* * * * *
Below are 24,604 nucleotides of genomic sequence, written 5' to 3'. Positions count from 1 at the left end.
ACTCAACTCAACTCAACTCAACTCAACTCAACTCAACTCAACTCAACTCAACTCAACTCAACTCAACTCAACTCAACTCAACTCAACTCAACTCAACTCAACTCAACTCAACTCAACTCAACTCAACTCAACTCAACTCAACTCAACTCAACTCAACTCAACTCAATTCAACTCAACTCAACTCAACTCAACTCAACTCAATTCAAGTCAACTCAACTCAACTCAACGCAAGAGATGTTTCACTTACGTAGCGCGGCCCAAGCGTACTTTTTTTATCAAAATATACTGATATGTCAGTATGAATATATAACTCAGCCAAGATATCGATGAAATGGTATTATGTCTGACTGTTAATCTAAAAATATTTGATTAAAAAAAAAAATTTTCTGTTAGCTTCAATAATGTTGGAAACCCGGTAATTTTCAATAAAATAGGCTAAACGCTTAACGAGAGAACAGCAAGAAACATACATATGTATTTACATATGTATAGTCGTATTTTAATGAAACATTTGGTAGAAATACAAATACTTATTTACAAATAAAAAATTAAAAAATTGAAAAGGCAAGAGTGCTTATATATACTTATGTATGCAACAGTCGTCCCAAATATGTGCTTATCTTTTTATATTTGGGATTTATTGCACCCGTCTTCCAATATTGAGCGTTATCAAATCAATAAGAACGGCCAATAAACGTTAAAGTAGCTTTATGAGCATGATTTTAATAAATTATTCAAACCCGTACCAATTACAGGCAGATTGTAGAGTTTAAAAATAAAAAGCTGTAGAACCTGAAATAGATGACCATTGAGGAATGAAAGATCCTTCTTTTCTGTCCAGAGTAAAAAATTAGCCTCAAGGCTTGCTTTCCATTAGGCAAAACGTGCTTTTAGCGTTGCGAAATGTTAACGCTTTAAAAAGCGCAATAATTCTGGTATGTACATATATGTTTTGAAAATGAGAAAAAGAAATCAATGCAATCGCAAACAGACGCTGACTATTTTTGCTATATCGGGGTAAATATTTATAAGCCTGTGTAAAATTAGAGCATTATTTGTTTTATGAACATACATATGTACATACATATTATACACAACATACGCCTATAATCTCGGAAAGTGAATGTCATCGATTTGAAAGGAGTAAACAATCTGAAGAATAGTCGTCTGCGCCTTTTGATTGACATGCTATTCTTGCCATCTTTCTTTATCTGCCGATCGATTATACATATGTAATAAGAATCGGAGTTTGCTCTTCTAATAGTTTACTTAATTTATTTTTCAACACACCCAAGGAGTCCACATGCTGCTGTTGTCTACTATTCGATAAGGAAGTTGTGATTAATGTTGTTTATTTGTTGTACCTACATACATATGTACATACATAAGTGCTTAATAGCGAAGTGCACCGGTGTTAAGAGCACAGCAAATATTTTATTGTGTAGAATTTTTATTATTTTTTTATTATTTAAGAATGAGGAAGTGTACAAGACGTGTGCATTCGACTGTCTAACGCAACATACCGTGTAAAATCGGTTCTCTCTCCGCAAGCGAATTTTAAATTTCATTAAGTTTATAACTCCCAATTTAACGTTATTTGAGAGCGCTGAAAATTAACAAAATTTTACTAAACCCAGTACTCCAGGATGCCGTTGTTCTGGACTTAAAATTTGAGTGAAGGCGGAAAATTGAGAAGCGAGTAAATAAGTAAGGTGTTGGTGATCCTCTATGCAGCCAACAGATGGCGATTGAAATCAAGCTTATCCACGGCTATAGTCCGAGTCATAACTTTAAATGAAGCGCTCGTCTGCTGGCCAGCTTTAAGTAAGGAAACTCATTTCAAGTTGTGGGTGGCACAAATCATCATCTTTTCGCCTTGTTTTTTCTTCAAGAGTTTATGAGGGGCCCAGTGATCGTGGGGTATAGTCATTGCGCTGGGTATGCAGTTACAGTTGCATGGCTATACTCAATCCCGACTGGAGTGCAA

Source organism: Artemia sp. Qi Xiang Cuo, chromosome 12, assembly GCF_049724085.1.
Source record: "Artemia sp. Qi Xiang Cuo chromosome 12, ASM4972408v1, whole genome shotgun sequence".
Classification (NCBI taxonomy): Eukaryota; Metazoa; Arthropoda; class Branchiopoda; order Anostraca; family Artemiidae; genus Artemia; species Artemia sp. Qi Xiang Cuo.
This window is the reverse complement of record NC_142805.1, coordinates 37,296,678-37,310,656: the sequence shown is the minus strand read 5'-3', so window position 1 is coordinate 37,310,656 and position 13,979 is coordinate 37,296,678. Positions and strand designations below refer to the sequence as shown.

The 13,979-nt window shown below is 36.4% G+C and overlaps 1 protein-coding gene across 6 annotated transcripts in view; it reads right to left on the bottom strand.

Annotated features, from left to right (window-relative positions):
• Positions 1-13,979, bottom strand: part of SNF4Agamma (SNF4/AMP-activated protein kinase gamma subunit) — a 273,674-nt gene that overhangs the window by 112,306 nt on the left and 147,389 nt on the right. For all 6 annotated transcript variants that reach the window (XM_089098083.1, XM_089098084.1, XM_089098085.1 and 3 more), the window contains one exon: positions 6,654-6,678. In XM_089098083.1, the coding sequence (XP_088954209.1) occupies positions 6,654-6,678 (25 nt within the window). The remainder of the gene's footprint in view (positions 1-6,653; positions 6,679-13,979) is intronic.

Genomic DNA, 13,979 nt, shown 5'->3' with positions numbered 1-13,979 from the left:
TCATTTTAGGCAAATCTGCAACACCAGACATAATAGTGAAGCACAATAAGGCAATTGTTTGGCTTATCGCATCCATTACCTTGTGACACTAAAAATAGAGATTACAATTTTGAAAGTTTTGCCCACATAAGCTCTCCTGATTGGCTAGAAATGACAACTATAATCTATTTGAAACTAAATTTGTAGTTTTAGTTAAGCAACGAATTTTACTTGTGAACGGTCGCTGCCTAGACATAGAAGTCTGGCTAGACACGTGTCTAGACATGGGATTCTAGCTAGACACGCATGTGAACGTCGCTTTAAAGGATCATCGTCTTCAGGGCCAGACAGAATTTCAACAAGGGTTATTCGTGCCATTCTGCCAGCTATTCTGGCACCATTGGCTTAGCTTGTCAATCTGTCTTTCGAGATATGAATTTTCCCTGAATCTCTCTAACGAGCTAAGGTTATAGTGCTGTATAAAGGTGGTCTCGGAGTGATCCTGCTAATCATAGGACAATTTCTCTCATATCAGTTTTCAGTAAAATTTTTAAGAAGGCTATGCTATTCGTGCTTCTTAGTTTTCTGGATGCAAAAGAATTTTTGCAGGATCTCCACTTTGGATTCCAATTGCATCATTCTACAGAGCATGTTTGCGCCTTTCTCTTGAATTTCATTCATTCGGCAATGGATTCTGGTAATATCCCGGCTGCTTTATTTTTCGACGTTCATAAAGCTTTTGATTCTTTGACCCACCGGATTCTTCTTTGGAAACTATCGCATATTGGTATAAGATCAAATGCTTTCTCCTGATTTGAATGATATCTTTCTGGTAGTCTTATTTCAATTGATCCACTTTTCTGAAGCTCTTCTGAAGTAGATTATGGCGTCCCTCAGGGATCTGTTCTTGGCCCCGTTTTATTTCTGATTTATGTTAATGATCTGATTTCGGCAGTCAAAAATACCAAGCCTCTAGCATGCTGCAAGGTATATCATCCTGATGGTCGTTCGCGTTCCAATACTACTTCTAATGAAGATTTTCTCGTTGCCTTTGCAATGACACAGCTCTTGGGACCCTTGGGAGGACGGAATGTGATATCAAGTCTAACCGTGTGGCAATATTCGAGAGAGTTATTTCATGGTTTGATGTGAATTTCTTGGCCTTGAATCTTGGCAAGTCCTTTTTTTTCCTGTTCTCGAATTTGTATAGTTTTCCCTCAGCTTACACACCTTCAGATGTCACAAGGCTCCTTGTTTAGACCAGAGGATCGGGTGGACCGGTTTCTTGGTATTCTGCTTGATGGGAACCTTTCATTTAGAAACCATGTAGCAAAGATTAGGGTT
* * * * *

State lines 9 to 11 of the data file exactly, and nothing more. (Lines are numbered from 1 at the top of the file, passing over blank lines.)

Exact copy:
• Positions 1-13,979, bottom strand: part of SNF4Agamma (SNF4/AMP-activated protein kinase gamma subunit) — a 273,674-nt gene that overhangs the window by 112,306 nt on the left and 147,389 nt on the right. For all 6 annotated transcript variants that reach the window (XM_089098083.1, XM_089098084.1, XM_089098085.1 and 3 more), the window contains one exon: positions 6,654-6,678. In XM_089098083.1, the coding sequence (XP_088954209.1) occupies positions 6,654-6,678 (25 nt within the window). The remainder of the gene's footprint in view (positions 1-6,653; positions 6,679-13,979) is intronic.

Genomic DNA, 13,979 nt, shown 5'->3' with positions numbered 1-13,979 from the left:
TCATTTTAGGCAAATCTGCAACACCAGACATAATAGTGAAGCACAATAAGGCAATTGTTTGGCTTATCGCATCCATTACCTTGTGACACTAAAAATAGAGATTACAATTTTGAAAGTTTTGCCCACATAAGCTCTCCTGATTGGCTAGAAATGACAACTATAATCTATTTGAAACTAAATTTGTAGTTTTAGTTAAGCAACGAATTTTACTTGTGAACGGTCGCTGCCTAGACATAGAAGTCTGGCTAGACACGTGTCTAGACATGGGATTCTAGCTAGACACGCATGTGAACGTCGCTTTAAAGGATCATCGTCTTCAGGGCCAGACAGAATTTCAACAAGGGTTATTCGTGCCATTCTGCCAGCTATTCTGGCACCATTGGCTTAGCTTGTCAATCTGTCTTTCGAGATATGAATTTTCCCTGAATCTCTCTAACGAGCTAAGGTTATAGTGCTGTATAAAGGTGGTCTCGGAGTGATCCTGCTAATCATAGGACAATTTCTCTCATATCAGTTTTCAGTAAAATTTTTAAGAAGGCTATGCTATTCGTGCTTCTTAGTTTTCTGGATGCAAAAGAATTTTTGCAGGATCTCCACTTTGGATTCCAATTGCATCATTCTACAGAGCATGTTTGCGCCTTTCTCTTGAATTTCATTCATTCGGCAATGGATTCTGGTAATATCCCGGCTGCTTTATTTTTCGACGTTCATAAAGCTTTTGATTCTTTGACCCACCGGATTCTTCTTTGGAAACTATCGCATATTGGTATAAGATCAAATGCTTTCTCCTGATTTGAATGATATCTTTCTGGTAGTCTTATTTCAATTGATCCACTTTTCTGAAGCTCTTCTGAAGTAGATTATGGCGTCCCTCAGGGATCTGTTCTTGGCCCCGTTTTATTTCTGATTTATGTTAATGATCTGATTTCGGCAGTCAAAAATACCAAGCCTCTAGCATGCTGCAAGGTATATCATCCTGATGGTCGTTCGCGTTCCAATACTACTTCTAATGAAGATTTTCTCGTTGCCTTTGCAATGACACAGCTCTTGGGACCCTTGGGAGGACGGAATGTGATATCAAGTCTAACCGTGTGGCAATATTCGAGAGAGTTATTTCATGGTTTGATGTGAATTTCTTGGCCTTGAATCTTGGCAAGTCCTTTTTTTTCCTGTTCTCGAATTTGTATAGTTTTCCCTCAGCTTACACACCTTCAGATGTCACAAGGCTCCTTGTTTAGACCAGAGGATCGGGTGGACCGGTTTCTTGGTATTCTGCTTGATGGGAACCTTTCATTTAGAAACCATGTAGCAAAGATTAGGGTT